Dry wit Sarah Vowell’s cultural commentary is always worth a read. But on Saturday she hit on a couple of political messaging angles Dem ad-makers should think about. Here’s a clip from Vowell’s op-ed in the New York Times:
During a gubernatorial debate in 2006, Governor Palin claimed that if her daughter, then 16, were impregnated as the result of being raped, Ms. Palin would hope that the girl would “choose life,” which is a polite way of saying she would expect a tenth-grader to give birth to her rapist’s baby.
Here’s a not-so-polite fact about the United States: According to Amnesty International, a woman is raped here every six minutes.
Like his running mate, Senator McCain has been a true-blue opponent of abortion rights during his political career. Unlike his running mate, he supports the right to terminate a pregnancy in cases of rape, incest and to save the life of the mother. So does President Bush. During a Republican primary debate in 2000, Senator McCain denounced Mr. Bush for being in favor of the exception but not having the guts to push for putting it in writing in the official Republican Party platform that year.
This year, Senator McCain himself didn’t bother to stand up to the right wing of his party to insist that the rape and incest exception be written into the Republican Party platform. Just as he failed to stand up to the right wing of his party in choosing his running mate. His first choice was reported to be Senator Joseph Lieberman, a man who stood up to the Democratic Party to the extent that he isn’t even a Democrat anymore.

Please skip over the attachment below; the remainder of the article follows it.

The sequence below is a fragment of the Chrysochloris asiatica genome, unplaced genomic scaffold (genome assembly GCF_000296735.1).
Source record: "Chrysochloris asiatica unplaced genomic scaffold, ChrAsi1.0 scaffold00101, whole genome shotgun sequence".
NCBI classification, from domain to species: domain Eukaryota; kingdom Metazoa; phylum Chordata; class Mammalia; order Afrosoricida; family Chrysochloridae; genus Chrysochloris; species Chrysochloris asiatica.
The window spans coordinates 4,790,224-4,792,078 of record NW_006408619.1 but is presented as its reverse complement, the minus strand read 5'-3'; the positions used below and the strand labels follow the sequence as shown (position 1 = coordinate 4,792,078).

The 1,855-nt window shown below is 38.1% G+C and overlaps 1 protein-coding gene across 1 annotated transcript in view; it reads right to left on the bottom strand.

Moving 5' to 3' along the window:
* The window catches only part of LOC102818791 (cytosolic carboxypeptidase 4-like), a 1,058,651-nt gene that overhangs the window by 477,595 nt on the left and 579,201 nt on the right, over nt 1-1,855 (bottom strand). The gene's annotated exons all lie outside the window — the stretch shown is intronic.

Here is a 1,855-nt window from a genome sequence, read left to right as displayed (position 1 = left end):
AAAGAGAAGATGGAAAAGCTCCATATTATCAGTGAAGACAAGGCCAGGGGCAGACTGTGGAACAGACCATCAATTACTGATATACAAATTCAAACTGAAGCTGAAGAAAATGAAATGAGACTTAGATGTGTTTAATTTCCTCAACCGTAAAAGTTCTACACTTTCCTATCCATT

Some promising memes brewing here. First. McCain dumps his ‘principles’ whenever he smells an opportunity for more power (see Vega’s Aug. 6 post at TDS for more on this angle). Second, he backs down from political bullies. Third, If anything should happen to 72-76 year-old McCain during his term, President Palin — it’s difficult to even think the words — will appoint Supreme Court justices who favor her extremist positions on outlawing abortions, and perhaps her troubling ideas about book-banning.
As our recent staff post reported, healthy majorities of single women of all races are already tilting toward Obama. Some well-targeted ads (women watch more TV and surf more net than men) could help awaken more single women to the disturbing prospect of the McCain-Palin policies on abortion, and just might cut a little slice out of McCain’s big lead lead among white married women.
And Dems concerned about how the Catholic vote factors into the Palin effect, and anyone struggling with abortion as a personal and political issue, may find helpful our veep nominee’s comments on Meet the Press. As Biden explained,
It’s a personal and private issue. For me, as a Roman Catholic, I’m prepared to accept the teachings of my church. But let me tell you. There are an awful lot of people of great confessional faiths–Protestants, Jews, Muslims and others–who have a different view. They believe in God as strongly as I do. They’re intensely as religious as I am religious. They believe in their faith and they believe in human life, and they have differing views as to when life–I’m prepared as a matter of faith to accept that life begins at the moment of conception. But that is my judgment. For me to impose that judgment on everyone else who is equally and maybe even more devout than I am seems to me is inappropriate in a pluralistic society.
The entire transcript and netcast of Biden’s Sunday appearance on MTP are highly recommended for illuminating the stark contrast in the gravitas of the Dem and GOP veep nominees — and, more importantly, for what it says about the presidential nominees who selected them.